Today, in a very unexpected ruling, the Supreme Court upheld Section 5 of the Voting Rights Act, which requires certain covered jurisdictions to seek “preclearance” from the Department of Justice before making any rule changes that affect voting. Adam Bonin explains:
[M]any conservatives have believed that the rigors of Section 5 preclearance exceeded Congress’ 15th Amendment authorization, given how much time has passed since the days of Bull Connor, and they thought they had their ideal plaintiff in Northwest Austin Municipal Utility District Number One (“NAMUDNO”), created in 1987 to provide waste collection and other public works services to about 3,500 residents. Before 2004, elections for its board were held in private homes or garages; they wanted to move the elections to public places like elementary schools. Because they’re in Texas, Section 5 applied, even though there was no evidence that NAMUDNO itself had ever discriminated on the basis of race.
And many liberals feared, especially after oral argument (PDF), that this Court’s 5-4 conservative majority would use the opportunity to gut Section 5, especially given its disparate treatment of Southern jurisdictions, with the Chief Justice asking the NAACP’s counsel “So is it your — is it your position that today southerners are more likely to discriminate than northerners?” and Justice Scalia noting, “Wasn’t Virginia the first State in the Union to elect a black governor?”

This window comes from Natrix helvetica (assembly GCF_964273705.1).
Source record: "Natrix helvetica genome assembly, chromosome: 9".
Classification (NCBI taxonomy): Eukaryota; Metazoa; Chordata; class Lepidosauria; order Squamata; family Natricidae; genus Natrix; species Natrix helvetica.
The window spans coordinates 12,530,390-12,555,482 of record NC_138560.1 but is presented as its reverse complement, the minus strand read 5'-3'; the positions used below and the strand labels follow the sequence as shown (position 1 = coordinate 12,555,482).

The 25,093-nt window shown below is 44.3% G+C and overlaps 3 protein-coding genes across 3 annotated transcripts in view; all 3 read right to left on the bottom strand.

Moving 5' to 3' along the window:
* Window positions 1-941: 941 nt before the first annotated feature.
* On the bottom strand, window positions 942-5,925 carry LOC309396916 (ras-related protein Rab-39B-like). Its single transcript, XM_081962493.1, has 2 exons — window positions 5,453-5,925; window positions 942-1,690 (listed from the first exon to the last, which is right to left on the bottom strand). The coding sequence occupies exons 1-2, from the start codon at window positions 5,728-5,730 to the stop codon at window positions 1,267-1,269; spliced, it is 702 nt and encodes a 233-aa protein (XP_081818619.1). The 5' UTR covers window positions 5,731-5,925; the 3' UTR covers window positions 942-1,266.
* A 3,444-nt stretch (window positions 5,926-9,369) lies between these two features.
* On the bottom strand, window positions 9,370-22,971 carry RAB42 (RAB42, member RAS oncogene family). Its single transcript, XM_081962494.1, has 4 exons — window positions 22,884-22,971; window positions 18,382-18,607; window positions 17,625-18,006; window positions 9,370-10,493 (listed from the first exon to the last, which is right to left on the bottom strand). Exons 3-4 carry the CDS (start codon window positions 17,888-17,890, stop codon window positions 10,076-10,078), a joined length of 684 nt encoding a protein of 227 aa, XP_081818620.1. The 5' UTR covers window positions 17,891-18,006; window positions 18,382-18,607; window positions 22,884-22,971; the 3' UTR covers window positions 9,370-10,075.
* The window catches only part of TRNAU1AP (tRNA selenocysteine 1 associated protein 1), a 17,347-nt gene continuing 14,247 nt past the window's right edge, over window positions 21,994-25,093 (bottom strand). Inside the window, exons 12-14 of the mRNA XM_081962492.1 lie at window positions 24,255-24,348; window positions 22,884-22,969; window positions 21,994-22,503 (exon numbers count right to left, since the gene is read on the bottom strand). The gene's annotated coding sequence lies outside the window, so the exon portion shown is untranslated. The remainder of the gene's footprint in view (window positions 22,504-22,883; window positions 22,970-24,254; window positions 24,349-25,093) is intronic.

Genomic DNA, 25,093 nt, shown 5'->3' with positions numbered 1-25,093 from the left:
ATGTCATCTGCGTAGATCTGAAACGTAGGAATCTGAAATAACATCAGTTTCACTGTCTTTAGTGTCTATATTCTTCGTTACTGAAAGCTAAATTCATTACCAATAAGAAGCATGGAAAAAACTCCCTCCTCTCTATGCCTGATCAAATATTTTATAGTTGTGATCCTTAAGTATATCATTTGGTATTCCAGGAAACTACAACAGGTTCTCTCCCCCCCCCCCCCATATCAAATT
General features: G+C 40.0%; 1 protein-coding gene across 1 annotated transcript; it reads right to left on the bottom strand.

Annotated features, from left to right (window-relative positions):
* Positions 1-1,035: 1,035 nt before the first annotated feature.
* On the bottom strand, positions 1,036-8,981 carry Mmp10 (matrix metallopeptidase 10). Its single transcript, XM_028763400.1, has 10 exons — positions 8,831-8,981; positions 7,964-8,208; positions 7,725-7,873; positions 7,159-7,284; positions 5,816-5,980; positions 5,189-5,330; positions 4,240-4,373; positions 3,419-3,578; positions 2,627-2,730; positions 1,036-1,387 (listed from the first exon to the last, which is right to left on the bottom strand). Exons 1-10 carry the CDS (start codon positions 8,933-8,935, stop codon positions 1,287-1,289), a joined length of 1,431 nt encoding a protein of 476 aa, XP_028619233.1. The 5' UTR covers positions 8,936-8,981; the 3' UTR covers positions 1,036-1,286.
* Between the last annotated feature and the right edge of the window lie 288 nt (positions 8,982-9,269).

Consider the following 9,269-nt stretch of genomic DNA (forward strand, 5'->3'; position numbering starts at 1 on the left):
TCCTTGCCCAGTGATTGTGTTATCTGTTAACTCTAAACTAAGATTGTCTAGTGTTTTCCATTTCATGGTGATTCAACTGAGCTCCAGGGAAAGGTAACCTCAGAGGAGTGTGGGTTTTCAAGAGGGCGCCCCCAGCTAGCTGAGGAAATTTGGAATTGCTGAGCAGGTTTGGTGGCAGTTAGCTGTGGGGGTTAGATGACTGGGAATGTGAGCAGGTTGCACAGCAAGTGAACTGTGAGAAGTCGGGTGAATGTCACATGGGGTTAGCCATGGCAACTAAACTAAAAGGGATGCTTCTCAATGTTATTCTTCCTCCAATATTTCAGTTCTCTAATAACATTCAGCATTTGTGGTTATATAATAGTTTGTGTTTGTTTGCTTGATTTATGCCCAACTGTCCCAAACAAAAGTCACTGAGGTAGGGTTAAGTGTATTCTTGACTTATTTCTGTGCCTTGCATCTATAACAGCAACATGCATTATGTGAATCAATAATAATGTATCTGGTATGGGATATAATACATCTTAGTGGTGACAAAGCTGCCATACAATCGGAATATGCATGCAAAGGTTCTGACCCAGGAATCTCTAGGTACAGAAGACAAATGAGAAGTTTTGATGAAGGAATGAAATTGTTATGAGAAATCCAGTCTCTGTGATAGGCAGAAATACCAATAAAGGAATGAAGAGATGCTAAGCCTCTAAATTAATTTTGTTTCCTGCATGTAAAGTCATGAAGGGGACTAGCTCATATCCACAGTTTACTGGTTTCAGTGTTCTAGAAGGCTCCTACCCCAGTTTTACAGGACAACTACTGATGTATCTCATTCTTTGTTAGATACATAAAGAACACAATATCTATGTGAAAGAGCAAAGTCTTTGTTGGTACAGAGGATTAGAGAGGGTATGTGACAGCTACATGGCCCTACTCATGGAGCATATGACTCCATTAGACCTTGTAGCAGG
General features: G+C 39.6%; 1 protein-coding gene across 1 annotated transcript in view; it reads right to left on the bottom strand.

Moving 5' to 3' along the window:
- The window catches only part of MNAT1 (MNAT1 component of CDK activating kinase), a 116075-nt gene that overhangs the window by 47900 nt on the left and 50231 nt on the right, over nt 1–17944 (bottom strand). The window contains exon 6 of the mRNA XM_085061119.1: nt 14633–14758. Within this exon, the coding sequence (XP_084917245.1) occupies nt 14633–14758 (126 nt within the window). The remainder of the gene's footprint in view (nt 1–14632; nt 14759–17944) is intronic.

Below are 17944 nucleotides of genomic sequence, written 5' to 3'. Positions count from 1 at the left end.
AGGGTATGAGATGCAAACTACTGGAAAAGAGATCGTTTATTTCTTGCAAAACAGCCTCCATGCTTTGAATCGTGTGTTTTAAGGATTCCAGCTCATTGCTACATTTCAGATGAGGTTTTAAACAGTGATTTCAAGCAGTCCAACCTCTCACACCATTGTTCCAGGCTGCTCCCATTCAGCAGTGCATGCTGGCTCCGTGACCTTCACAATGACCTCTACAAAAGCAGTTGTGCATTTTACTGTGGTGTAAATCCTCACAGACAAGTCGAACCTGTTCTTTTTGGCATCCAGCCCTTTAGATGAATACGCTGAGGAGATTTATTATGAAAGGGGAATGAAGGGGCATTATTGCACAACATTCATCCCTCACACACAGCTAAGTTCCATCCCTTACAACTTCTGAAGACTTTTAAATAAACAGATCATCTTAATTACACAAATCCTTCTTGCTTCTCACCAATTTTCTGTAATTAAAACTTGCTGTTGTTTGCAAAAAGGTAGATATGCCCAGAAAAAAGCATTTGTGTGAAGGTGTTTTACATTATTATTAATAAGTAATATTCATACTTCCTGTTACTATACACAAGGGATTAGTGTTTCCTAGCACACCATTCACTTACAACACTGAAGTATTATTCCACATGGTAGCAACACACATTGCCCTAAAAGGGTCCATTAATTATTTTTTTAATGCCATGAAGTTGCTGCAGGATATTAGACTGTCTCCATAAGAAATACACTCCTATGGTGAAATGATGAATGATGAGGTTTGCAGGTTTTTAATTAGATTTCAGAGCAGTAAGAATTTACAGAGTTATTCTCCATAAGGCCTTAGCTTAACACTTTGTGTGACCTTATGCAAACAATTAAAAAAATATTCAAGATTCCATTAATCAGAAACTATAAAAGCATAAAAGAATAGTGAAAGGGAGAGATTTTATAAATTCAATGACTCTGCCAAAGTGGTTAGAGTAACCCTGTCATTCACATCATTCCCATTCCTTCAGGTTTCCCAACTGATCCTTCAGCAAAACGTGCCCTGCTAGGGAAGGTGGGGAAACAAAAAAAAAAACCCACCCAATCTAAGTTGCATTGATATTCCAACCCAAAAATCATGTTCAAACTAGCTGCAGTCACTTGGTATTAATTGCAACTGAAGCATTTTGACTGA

Today, however, the bullet was dodged, albeit on somewhat technical grounds. In an 8-1 opinion authored by the Chief Justice, with only Justice Thomas dissenting, the Court effectively rewrote parts of the Voting Rights Act to allow NAMUDNO to apply in federal court for a permanent “bailout” from the preclearance provisions based on a documented record of behaving itself in this realm, a remedy previously allowed only for states and counties as a whole, and chose not to reach the larger constitutional question.
Leaving aside all the questions about how this ruling came about despite Roberts’ apparent hostility to the VRA, or what its narrow technical nature means for future rulings on the same subject, Rick Hasen explains the political ramifications:
The key political point is that Section 5 will remain in place during the next round of redistricting, and it will be redistricting supervised by the Obama Administration’s DOJ. We have already seen that the Obama Administration appears more protective of voting rights than the Bush Administration’s DOJ. So this will matter a great deal for the next decade of politics in terms of minority electoral success, even if Section 5 is struck down next decade.
In other words, while Justice Roberts and his conservative brethren might dismantle Section 5 at some point, this is a very good ruling for us with the census and the start of redistricting just a year away.